The Master gardeners in Gwinnett County Georgia came up with this method. (the procedure is at the bottom of the page. It takes a whole summer, but seems like fun. In short, you’ll grow an annual plant that is known to form mycorrhizae, in sand. The roots should entirely fill the pot of sand by the end of the summer. Cut off the plant and save the root filled sand in a cool dry place until next season. Now you have a home made organic fertilizer to sprinkle on your plants or mix in with your garden or potting soil!

Plant Roots
Mychorriza (my-kor-eye-za) is the mutual relationship between roots and fungus. The ‘Rhizosphere’ is the 1 inch area immediately surrounding the plants roots where bacteria and fungus congregate and cycle nutrients. They feed off if the carbon content of plant roots then poop them out, at the root making these nutrients more available to the plant.

Farmers have begun to realize that no part of their land should be ever without some kind of plant. They grow cover crops in between rows or in rotation. Crops like vetch, rye grass and soybeans are turned back into the soil. This adds organic matter (food for fungi) back to the soil, prevents compaction, helps retain moisture and grows great plants!

SO there you have it. Nutrient rich garden soil, able to grow healthy, resistant plants without tilling or chemicals and much less prone to weeds.

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5 Responses to “How to Make Good Garden Soil”

  1. BrianD says:

    Great site! FYI people usually hate wood chips because they attract termites as they decompose.

    • Trisha says:

      Thanks Brian! Great point, that hadnt even crossed my mind. I probably wont ever stop using wood chips, Im hooked. Everything is growing like mad in it. Heres what Better Homes and Gardens has to say about wood chips and termites “Any wood in contact with soil can be attractive to termites. It’s unusual for them to infest mulch, but it can happen. Instead, termites are more likely to attack decaying stumps or fallen limbs that contain large pieces of dead wood. As long as you keep the wood-based mulch a foot or so away from the house’s foundation, you should be able to see any mud tunnels that termites would make as they cross the barren zone. Also, bark mulch contains few wood fibers, so it is even less attractive to termites than are wood chips. You might consider using pea gravel or crushed stone next to the foundation, and wood chips in the landscape farther away from the house.”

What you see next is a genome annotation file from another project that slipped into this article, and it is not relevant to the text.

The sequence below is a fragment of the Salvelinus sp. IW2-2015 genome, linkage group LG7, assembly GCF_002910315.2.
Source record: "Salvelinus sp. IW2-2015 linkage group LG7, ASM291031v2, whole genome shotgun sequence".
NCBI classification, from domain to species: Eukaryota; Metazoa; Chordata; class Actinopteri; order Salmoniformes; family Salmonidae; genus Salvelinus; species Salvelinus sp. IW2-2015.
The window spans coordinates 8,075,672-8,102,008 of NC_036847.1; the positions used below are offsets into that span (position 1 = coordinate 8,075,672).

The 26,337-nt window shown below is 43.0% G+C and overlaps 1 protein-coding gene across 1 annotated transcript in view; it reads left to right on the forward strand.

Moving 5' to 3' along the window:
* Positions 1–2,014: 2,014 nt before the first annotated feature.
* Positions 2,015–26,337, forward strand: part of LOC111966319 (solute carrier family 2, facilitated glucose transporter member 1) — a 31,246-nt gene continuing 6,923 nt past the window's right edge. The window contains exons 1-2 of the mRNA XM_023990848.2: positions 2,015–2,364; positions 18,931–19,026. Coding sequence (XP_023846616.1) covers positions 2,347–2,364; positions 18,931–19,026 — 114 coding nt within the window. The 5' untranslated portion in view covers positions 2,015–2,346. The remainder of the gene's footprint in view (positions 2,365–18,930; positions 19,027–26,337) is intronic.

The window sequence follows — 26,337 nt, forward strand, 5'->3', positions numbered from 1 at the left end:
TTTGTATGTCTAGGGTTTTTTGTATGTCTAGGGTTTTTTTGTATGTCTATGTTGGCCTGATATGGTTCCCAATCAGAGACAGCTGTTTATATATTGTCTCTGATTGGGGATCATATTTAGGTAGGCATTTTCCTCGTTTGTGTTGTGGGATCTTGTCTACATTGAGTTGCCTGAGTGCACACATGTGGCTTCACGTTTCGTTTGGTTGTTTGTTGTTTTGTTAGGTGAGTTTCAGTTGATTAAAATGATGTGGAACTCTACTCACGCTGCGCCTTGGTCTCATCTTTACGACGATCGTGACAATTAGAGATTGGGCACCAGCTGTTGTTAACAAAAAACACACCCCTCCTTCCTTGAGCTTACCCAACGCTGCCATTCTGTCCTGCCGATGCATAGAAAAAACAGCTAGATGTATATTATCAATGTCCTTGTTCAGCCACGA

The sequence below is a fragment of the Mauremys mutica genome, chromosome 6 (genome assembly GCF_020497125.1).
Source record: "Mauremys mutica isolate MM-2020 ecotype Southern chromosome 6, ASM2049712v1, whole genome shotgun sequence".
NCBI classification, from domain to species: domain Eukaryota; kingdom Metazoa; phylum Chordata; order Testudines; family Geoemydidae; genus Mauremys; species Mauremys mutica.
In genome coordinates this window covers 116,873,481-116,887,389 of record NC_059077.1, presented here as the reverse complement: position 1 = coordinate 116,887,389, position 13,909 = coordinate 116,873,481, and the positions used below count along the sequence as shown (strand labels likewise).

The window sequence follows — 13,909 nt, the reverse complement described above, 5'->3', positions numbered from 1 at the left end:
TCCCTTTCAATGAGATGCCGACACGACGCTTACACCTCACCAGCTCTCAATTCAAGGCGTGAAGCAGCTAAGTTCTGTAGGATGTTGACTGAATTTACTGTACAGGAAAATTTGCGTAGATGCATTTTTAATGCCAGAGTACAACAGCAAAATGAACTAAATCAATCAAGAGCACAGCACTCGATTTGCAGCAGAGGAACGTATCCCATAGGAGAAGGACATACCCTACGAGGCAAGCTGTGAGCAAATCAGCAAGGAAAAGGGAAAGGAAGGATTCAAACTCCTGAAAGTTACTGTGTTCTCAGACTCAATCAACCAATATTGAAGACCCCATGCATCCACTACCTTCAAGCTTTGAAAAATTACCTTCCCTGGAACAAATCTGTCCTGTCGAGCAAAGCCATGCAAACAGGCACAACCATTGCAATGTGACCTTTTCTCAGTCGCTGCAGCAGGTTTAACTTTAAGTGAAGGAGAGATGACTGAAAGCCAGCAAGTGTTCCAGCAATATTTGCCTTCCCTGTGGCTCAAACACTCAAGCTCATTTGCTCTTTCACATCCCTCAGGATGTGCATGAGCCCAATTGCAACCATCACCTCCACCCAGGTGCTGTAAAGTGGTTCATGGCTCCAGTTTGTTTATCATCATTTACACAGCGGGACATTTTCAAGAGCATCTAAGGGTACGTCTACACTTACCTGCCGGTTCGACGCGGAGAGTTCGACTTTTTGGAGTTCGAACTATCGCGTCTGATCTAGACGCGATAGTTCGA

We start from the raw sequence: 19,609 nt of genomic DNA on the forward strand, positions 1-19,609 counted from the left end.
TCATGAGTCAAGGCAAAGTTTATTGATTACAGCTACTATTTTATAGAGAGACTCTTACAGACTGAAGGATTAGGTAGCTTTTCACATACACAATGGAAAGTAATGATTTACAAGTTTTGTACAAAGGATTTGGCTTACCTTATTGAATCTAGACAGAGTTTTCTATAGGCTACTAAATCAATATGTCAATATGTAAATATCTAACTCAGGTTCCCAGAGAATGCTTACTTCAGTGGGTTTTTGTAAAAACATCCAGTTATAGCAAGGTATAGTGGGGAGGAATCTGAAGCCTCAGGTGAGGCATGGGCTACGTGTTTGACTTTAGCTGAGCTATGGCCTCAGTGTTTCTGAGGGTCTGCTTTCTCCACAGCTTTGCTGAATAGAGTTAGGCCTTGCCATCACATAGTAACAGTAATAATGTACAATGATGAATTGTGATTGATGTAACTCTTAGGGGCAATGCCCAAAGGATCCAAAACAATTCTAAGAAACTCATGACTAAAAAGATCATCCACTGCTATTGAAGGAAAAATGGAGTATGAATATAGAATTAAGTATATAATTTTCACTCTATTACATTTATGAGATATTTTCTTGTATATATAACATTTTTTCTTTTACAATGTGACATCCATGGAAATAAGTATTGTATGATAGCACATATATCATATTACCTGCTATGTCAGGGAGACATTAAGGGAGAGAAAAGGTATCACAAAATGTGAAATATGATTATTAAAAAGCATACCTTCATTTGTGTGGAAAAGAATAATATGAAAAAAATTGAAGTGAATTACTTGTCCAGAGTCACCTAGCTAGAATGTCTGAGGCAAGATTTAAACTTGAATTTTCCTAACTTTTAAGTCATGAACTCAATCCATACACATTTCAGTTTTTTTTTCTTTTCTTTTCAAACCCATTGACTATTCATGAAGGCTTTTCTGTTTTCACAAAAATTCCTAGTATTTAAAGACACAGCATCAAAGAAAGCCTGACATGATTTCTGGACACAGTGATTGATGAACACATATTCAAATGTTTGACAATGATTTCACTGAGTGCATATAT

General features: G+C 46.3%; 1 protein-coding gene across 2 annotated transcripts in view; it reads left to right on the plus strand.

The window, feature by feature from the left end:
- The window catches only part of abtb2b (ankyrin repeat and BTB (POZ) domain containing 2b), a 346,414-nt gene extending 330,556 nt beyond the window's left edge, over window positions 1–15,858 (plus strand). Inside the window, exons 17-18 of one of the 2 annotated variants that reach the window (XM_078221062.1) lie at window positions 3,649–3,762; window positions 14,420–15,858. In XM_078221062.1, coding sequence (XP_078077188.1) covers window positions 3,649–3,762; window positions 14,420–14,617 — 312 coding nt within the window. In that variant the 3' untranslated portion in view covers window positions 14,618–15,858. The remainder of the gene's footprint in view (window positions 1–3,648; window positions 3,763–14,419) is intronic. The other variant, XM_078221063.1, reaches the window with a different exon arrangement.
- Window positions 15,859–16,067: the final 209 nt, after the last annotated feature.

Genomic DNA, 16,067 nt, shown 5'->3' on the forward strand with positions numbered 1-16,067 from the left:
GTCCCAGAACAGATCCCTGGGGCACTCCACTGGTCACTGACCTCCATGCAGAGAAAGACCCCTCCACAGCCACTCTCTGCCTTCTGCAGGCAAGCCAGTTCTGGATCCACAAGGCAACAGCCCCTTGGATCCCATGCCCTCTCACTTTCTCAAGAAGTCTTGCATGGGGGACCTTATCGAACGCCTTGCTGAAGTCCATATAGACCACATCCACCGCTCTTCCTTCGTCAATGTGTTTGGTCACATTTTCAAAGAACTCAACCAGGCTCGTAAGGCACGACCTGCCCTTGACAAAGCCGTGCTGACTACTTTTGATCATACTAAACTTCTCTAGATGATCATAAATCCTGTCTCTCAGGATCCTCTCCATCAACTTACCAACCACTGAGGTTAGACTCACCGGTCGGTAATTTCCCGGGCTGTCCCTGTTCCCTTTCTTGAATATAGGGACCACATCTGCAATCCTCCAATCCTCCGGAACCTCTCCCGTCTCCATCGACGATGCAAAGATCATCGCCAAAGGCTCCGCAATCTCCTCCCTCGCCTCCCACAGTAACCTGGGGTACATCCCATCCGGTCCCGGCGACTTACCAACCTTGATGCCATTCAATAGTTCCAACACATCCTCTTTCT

2. […] Couple weeks ago I stumbled over a movie called “Back to Eden“. The movie was long but interesting enough to pause and leave open in my browser for 3 days. It took a few bible quotes to ‘get it’ that the method was based on Gods and/or natures ‘way’. duh… but what really sold me was the sheer size of the vegetables being pulled from the ground. Massive honking beets the size of a (BIG) softball. Equally impressive was the ease with which he single handedly pulled vegetable after vegetable out of the soil. Something clicked in me & I was floored. After contemplating the results, it totally made sense. Our tendency to ‘clean up’ robs the soil of organic materials necessary for soil life to thrive. When the organisms in the soil thrive, plants thrive… (heres why) […]

  3. BrianD says:

    Thanks. Good to know…especially about bark mulch being even safer.